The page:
If you keep trying to cross a body of water and can’t make it because the tentacles keep sinking too soon… use your green power to slow time!

While gameplay is fun and engaging and challenging even on Kid’s Mode, The Last Tinker does have one annoying hold-over from those N64 and GameCube days, saving.

There are plants called Tinker Seeds which spring to life when you enter each new area. Do not be mislead. They are not saving your game. They are only respawn points. The game only saves after each area. If you get frustrated or need to stop for dinner half-way through a large area you will have to start again from the beginning of that area. Some areas are large with different goals and repeating play you’ve done already. While typical of 1998, this is a bummer in the Summer of 2014.

The most odd thing about this issue is that while quitting the game mid-District won’t save your progress, it will save your gems and floaty brushes collected.

Strewn about the whole game are floaty brushes. Paintbrushes floating in unusual places. Collecting these items gives you access to artwork, no kidding, and also cool modes like God Mode and Tiny Head Mode and Black and White mode. Herein lies the reason for replaying the game. The main menu offers all levels for replay and even tells you how many brushes you have yet to find. Which is good because there’s a Silver Trophy for that.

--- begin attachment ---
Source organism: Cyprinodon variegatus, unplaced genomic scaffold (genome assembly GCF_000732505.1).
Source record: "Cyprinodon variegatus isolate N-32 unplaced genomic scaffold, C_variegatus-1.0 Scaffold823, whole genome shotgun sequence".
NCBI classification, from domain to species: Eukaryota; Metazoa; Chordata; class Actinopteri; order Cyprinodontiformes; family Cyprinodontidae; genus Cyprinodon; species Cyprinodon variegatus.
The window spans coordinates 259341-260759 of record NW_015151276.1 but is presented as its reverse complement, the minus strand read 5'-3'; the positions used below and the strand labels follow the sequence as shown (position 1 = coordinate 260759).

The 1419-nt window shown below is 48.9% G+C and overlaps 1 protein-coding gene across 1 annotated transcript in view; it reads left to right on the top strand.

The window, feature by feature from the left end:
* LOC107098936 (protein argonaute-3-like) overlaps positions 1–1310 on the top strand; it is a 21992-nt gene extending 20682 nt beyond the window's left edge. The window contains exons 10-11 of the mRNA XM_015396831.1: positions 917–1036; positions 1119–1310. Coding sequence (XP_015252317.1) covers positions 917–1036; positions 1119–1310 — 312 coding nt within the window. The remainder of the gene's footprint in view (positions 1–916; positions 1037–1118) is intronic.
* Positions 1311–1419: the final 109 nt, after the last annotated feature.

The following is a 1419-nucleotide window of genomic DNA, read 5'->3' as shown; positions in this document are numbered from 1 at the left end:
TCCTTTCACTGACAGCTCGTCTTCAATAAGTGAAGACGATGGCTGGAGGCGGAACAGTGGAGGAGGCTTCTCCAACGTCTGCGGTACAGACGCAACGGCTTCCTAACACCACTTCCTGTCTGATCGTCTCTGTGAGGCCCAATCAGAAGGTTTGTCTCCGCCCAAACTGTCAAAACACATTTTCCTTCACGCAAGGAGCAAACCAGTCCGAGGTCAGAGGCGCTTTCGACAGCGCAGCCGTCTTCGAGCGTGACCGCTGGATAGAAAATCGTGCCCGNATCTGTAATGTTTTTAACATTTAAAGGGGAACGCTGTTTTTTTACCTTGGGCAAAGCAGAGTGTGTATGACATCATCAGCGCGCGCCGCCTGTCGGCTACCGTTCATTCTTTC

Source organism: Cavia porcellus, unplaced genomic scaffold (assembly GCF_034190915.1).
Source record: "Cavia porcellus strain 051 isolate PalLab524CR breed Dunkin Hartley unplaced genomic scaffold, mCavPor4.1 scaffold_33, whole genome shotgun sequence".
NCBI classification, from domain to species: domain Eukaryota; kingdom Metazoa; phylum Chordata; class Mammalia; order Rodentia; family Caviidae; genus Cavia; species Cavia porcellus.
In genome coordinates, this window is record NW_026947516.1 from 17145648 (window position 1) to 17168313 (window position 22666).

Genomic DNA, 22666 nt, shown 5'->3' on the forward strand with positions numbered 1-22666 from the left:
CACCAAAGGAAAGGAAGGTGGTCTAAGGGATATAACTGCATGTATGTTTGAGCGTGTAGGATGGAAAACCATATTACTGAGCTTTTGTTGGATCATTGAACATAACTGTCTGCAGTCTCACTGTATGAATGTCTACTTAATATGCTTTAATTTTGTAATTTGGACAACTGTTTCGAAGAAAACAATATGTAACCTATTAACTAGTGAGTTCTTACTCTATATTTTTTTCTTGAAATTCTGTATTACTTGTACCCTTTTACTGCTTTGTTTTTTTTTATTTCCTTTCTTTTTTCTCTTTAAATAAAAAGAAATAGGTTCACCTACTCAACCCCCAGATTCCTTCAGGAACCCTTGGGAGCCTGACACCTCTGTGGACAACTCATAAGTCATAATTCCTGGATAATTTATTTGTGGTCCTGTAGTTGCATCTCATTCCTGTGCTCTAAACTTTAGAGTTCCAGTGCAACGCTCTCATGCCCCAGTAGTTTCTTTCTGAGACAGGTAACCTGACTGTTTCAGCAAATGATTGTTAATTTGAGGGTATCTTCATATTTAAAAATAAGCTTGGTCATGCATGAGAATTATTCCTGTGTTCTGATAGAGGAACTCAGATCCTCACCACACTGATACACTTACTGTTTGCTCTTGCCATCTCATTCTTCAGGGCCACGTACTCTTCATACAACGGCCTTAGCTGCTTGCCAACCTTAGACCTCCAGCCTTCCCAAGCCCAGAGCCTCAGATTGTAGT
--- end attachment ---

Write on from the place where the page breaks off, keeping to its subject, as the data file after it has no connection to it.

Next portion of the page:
Pro Tip for Replay:
Try the game in a different language while you go back for your missed brushes. Warum nicht auf Deutsch spielen?

The game is beautiful from beginning to end. Vibrant colors, muted hues, whimsical character designs, terrific environments.


The frame rate is unfortunately far from locked. There are times I am certain I am seeing 60 frames per second but mostly it’s lower. Then sometimes it stutters and really falters. At one place it stops cold every time for about a half a second and at another it jitters like crazy.

While these visual incongruities are surprising they don’t ever break the game or affect any other elements.

A wisely economical choice to make all the characters speak fluent gibberish while we read what they’re saying in English, French, Italian, German or Spanish hardly ever goes awry. It can be slightly irritating if you don’t hit pause to shut them up when you go potty during a dialogue section.

Overall the audio is appropriate. The score is almost as colorful as the city where it sits. However, one piece of music blew me away. It sounds like the music from an ABC After School Special starring Kristy McNichol… on a rainy, Autumn day in 1975. It’s lead by trumpet with piano accompaniment in a minor key. The piece occurs during the Blue District…you can’t miss it.


This game is single player only.

The Last Tinker: City of Colors is a fun and, with only minor complaints, beautifully executed game. The whole family can play at levels from Kid’s Mode to more challenging difficulties. The story is non-objectionable and moral which is something you don’t hear often. I really enjoyed its nostalgia.

This is a no-brainer buy at such a low price.


* All screenshots used in this review were taken directly from the game using the Share functionality on the PlayStation 4.

Written by Keith Dunn-Fernández

Keith Dunn-Fernández

An actor/director and more lucratively an Administrative Assistant at a small paper company in NYC, Keith loves his games. And he loves to write. And he is a bit of a sarcasmo.